The Australian Pesticides and Veterinary Medicines Authority (APVMA) released a new mobile application to help the country gain access to up-to-date information about registered agricultural and veterinary chemicals.
There’s no doubt that attitudes regarding marijuana use – particularly when compared to the consumption of numerous other narcotics – have experienced significant changes in the last decade in the U.S. and Canada. One need only note the fact that eight U.S. states and the District of Columbia have made marijuana and cannabis products legal for recreational purposes, and more than a dozen others permit medical cannabis use.
Strict regulations surround the legality of marijuana and cannabis products in the U.S. and Canada.
Yet discrepancies between state and federal laws complicate these processes, leading to some worry among those hoping to enter the high-risk, high-reward cannabis industry. Meanwhile, in Canada, the federal government is dealing with applications from prospective marijuana proprietors and preparing regulations for summer 2018, when the drug will become broadly permissible for recreational use throughout the nation. It will behoove hopeful sellers of legal cannabis to carefully review the issues affecting them the most. They can also adopt techniques and equipment – including high-end label printers – to assist their efforts to observe all germane regulations.
According to the Canadian Press, several hundred applicants seeking licenses to sell cannabis products within the country are still waiting on approval, but the rate at which this endorsement is occurring has shot up dramatically since May 2017: At that time, Health Canada had issued only 44 licenses in the previous four years, when it first began the process upon the government’s legalization of medical marijuana in 2013. Between then and January 2018, however, the department sped up the process to approve nearly 40 more cannabis dispensaries.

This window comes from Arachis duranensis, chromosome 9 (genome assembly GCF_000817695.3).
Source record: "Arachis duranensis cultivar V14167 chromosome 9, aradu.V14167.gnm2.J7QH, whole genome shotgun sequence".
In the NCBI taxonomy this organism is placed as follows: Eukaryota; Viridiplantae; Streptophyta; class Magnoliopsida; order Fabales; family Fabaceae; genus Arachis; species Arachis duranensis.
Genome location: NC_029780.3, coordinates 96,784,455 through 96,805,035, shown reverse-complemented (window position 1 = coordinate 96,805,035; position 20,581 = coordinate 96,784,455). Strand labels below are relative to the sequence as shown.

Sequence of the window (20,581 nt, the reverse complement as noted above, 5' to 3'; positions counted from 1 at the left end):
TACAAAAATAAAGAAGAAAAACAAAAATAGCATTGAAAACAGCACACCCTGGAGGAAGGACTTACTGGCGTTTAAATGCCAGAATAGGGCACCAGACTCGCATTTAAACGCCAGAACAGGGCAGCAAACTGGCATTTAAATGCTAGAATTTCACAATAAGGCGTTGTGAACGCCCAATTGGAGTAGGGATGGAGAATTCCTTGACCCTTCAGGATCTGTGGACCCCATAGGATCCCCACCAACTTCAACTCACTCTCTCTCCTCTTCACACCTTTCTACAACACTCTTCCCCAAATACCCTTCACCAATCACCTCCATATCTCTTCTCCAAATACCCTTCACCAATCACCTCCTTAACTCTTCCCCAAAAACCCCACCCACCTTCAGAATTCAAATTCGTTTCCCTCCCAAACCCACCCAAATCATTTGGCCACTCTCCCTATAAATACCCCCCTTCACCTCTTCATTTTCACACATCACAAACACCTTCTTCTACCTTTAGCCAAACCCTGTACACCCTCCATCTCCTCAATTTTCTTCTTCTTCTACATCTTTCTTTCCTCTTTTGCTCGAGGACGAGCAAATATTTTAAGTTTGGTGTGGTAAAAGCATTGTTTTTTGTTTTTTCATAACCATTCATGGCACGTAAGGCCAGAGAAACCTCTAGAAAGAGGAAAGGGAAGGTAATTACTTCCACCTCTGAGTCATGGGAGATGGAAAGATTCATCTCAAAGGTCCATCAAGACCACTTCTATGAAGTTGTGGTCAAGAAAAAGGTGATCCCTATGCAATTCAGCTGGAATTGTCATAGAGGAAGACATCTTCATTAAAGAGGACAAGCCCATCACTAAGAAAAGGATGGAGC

Leaders within the Canadian cannabis industry still have some concerns regarding the way the government has released its licenses. Chief among these is the possibility of shortages: These could result when producers receive government approval but then don’t have enough time to cultivate marijuana crops and prepare products for sale before full legalization arrives in July 2018. Vahan Ajamian, an analyst at Halifax- and Calgary-based research firm Beacon Securities Ltd., elaborated on this issue.
Cannabis is still a Schedule I controlled substance under U.S. federal law.
“It might lessen the shortages in the first couple of months,” Ajamian told the news provider. “But I still predict we will see shortages, sellouts – especially in provinces and areas that haven’t locked down their supply.”
As noted above, cannabis use is legal for medical and recreational use in more than half of the states in the U.S. – provided users and sellers observe strict regulations regarding that use to the letter. But it is still against federal law to smoke marijuana or consume any other cannabis-based items. The Drug Enforcement Agency, with support from the Department of Justice, classifies it as a Schedule I narcotic, with “no currently accepted medical use and a high potential for abuse.” By contrast, many drugs causing the American opioid crisis, including oxycodone, methadone, Dilaudid and fentanyl, are Schedule II substances, with heroin the only opiate in Schedule I.
That fact drove certain elected officials, like Gov. Charlie Baker of Massachusetts, to urge restraint among federal authorities regarding marijuana enforcement within their states. According to the Haverhill Eagle Tribune, Baker said he hoped Massachusetts-based U.S. Attorney Andrew Lelling would shift federal resources to combating illegal opiate sales, particularly fentanyl, a major contributor to opiate overdoses. However, Lelling issued a statement affirming his desire to follow federal laws instead and prosecute accordingly. Other U.S. attorneys, however, like Bob Troyer of Colorado, proclaimed they would only prosecute marijuana users or sellers directly involved in violent crime.
The Associated Press reported that Attorney General Jefferson Sessions intends to implement an aggressive anti-marijuana enforcement strategy during 2018. This has long been a priority for the nation’s top prosecutor as both an Alabama-based federal attorney and U.S. senator.
Sessions started by rescinding previous Justice Department guidance recommending federal authorities to limit marijuana enforcement by focusing strictly on violent dealers and those selling to young children. According to The Motley Fool, Sessions’ ironclad stance is unlikely to change and could pose significant problems for the cannabis industry.
This highlights the necessity of strict compliance to regulations by prospective marijuana business owners in Canada – or U.S. states that legalized it – and clear, comprehensive product labeling plays a major role in this task. DuraFast can readily provide sellers with high-performance label printers, as well as accessories ranging from ink and toner to label dispensers, via its American or Canadian web stores.